Was Lech Wałęsa a secret agent?

The Nobel Peace Prize winner and Polish popular hero Lech Wałęsa is once again facing allegations that he worked for the communist secret service. Files have surfaced which reportedly confirm this. Will Polish history have to be rewritten?

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Rzeczpospolita (PL) /

Poles have seen through the political game

According to a survey put out by the conservative daily Rzeczpospolita, 64 percent of Poles continue to view Lech Wałęsa as a national hero despite the latest controversy over his past. The paper is happy with the survey's findings:

“This shows how reasonable the people of democratic Poland are. ... The Poles have drawn the right conclusions about the political game surrounding the Polish winner of the Nobel Peace Prize, and they refuse to be dragged into the fray. ... The results of our survey come as bad news for the current government. The opposition, by contrast, has shown a true sense of shrewdness by running to Wałęsa's defence. Because the bottom line is that the former president is an important symbol for all Poles. If the PiS continues to let the founding leader of Solidarność serve as a target for political invective it stands to lose a lot more in the process.”

Népszabadság (HU) /

Kaczyński's smear campaign against Wałęsa

The leader of the PiS, Jarosław Kaczyński, and Poland's national conservative right are behind the recent allegations that Wałęsa was a spy, the centre-left daily Népszabadság suspects:

“For around 20 years now the national conservative right wingers who support Jarosław Kaczyński have regarded Nobel Peace Prize winner Wałęsa as an enemy. … The Kaczyński twins initially tried to use Wałęsa in their bid for power, but when they realised he wouldn't be their puppet they fell out with him. Ever since then Poland's right has painted him as a bogeyman. … Wałęsa is headstrong, but he is a democrat. The Polish right, on the other hand, has no sense of democracy whatever these days. It is busy trying to tarnish the good reputation it took Poland decades to earn. And for that it needs a symbol: Wałęsa.”

Denník N (SK) /

Wałęsa wouldn't be forgiven for lying

If Lech Wałęsa really did work for the communist secret service now is the time for him to admit it, the liberal daily Dennik N advises:

“The Polish Institute of National Remembrance doesn't have the best reputation. In the hands of the nationalist ultra-conservatives who are back in power it has too often blackened the names of critics for political purposes. … And Wałęsa is among the critics of the current government. On the other hand it is entirely possible that he was an agent a few years before Solidarność came into being. The accusation is nothing new and Wałęsa's denials in the past were not convincing. … If he did work with the Stasi this certainly wouldn't diminish his contribution to the fall of the communist dictatorship. Even if it turns out that his own bad conscience was what drove him to fight for democracy, he has done enough to make up for old mistakes. … He could be forgiven for having been an agent, but not for lying.”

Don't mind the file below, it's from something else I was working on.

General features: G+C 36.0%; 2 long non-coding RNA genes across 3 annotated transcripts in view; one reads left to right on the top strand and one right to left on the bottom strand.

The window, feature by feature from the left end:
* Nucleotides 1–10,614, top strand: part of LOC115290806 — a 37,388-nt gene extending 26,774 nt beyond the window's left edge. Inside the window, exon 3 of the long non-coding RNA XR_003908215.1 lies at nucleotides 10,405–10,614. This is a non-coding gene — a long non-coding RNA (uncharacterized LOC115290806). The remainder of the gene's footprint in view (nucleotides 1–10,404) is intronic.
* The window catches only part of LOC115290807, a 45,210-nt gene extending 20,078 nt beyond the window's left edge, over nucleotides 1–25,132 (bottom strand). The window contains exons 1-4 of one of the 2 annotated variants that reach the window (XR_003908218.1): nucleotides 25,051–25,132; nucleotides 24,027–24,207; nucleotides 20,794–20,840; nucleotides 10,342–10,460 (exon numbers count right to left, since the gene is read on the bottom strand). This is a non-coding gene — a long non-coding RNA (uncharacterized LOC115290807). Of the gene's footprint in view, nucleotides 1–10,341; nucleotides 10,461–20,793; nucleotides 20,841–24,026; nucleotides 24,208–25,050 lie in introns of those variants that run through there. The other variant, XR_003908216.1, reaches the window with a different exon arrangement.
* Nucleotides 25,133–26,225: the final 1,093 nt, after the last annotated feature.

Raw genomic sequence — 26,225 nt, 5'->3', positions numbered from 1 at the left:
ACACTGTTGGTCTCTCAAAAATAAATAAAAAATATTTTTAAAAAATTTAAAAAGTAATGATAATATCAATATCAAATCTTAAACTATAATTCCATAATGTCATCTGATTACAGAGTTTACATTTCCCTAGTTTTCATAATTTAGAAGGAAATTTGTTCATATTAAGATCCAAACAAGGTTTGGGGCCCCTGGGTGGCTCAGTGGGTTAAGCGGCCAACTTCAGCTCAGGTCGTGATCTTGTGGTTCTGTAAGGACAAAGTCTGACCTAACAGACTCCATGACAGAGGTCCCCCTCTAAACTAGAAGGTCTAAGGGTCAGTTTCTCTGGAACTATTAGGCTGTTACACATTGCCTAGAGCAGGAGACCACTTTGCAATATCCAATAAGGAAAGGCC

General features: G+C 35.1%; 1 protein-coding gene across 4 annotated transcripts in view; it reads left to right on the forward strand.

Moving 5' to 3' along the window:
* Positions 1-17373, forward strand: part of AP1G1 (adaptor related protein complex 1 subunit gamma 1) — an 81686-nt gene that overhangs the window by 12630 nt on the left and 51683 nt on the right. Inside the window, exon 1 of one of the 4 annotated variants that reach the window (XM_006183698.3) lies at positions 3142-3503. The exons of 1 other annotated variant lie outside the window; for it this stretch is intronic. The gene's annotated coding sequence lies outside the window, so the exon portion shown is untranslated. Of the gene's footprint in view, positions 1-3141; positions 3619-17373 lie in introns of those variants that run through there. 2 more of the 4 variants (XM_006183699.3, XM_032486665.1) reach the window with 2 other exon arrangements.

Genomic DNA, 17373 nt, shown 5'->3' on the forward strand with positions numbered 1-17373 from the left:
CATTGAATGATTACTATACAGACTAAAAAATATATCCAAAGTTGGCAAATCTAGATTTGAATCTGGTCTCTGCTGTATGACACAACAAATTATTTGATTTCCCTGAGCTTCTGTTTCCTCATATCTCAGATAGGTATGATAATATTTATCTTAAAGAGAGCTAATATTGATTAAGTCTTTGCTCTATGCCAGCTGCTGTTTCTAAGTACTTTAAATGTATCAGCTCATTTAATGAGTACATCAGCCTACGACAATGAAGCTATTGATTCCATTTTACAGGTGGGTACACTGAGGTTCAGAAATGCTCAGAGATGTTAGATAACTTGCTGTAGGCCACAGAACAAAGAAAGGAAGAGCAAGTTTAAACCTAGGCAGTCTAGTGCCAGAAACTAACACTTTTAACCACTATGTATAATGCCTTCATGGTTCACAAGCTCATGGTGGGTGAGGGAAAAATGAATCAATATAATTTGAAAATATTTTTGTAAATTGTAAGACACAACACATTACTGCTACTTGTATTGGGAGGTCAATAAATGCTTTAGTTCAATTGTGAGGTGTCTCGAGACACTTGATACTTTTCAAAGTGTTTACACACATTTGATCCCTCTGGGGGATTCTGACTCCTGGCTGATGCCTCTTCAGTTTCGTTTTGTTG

Gazeta Wyborcza (PL) /

Former Solidarność leader remains a hero

Wałęsa remains a popular hero whether he worked for the Polish secret police or not, journalist and author Jacek Żakowski writes in a commentary for the liberal daily Gazeta Wyborcza:

“The hysterical cry from a section of the Polish media comes as no surprise to me. ... But the ironic grins and silly statements by many high officials really poses a threat. That includes the current president, the deputy prime minister and the foreign minister. All they have done is show that they're incapable of making appropriate and rational statements. And that is precisely the most dangerous thing in politics. Wałęsa no longer plays a significant role in the events of our country. But for the children of the coming generations he will remain a hero and a symbol of the country's regaining its freedom. They can learn much from him - whether everyone is happy about that or not.”

Gość Niedzielny (PL) /

Wałęsa must come clean about past

Lech Wałęsa must finally come clean about his dubious past, the Catholic news magazine Gość Niedzielny insists:

“He has a last chance now to be courageous and admit what he has resolutely denied up to now. He has threatened his adversaries with legal action, laughed at them and insulted them. In doing so he not only spread a lie about himself but also about Poland's recent history. If the former leader of Solidarność and president of democratic Poland had even a scrap of decency he would talk openly about his involvement with the security service. In particular he must discuss the implications this liaison had for the strike in August 1980, the declaration of martial law as well as the Round Table talks. And he must make clear whether his past had anything to do with the fact that he later occupied the highest office in the land.”

Tages-Anzeiger (CH) /

Reinterpreting the past a dangerous undertaking

The dangerous thing about the spying allegations is that Jarosław Kaczyński's PiS knows exactly how to exploit them, the centre-left daily Tages-Anzeiger observes:

“If the right-wing populist agitators manage to discredit Wałęsa and the Round Table of 1989, the Poland we have come to know and cherish since then won't exist for much longer. Jarosław Kaczynski will be able to establish - officially or inofficially - the Fourth Republic he has always dreamed of. But this would have nothing to do with the historical reality, because despite the key role played by the devilish superhero Wałęsa his influence on the developments after 1989 was very limited. The networks Kaczyński claims exist all over Poland are an invention of the PiS leadership.”